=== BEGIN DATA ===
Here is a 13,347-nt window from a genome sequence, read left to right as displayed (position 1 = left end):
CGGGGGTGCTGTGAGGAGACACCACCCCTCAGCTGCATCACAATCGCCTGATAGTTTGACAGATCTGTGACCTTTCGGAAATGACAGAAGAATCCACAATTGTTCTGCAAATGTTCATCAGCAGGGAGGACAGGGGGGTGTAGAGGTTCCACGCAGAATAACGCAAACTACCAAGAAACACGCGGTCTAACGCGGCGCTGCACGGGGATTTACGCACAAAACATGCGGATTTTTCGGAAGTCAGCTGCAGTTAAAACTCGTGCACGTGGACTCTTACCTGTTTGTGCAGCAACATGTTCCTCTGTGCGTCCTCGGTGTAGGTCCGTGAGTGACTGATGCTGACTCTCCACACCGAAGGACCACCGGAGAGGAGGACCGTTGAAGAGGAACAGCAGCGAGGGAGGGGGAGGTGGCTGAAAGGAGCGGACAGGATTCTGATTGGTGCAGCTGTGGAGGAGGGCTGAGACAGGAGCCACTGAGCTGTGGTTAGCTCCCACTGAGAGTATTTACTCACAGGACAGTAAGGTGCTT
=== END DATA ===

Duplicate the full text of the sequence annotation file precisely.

Here is a 13,347-nt window from a genome sequence, read left to right as displayed (position 1 = left end):
CGGGGGTGCTGTGAGGAGACACCACCCCTCAGCTGCATCACAATCGCCTGATAGTTTGACAGATCTGTGACCTTTCGGAAATGACAGAAGAATCCACAATTGTTCTGCAAATGTTCATCAGCAGGGAGGACAGGGGGGTGTAGAGGTTCCACGCAGAATAACGCAAACTACCAAGAAACACGCGGTCTAACGCGGCGCTGCACGGGGATTTACGCACAAAACATGCGGATTTTTCGGAAGTCAGCTGCAGTTAAAACTCGTGCACGTGGACTCTTACCTGTTTGTGCAGCAACATGTTCCTCTGTGCGTCCTCGGTGTAGGTCCGTGAGTGACTGATGCTGACTCTCCACACCGAAGGACCACCGGAGAGGAGGACCGTTGAAGAGGAACAGCAGCGAGGGAGGGGGAGGTGGCTGAAAGGAGCGGACAGGATTCTGATTGGTGCAGCTGTGGAGGAGGGCTGAGACAGGAGCCACTGAGCTGTGGTTAGCTCCCACTGAGAGTATTTACTCACAGGACAGTAAGGTGCTT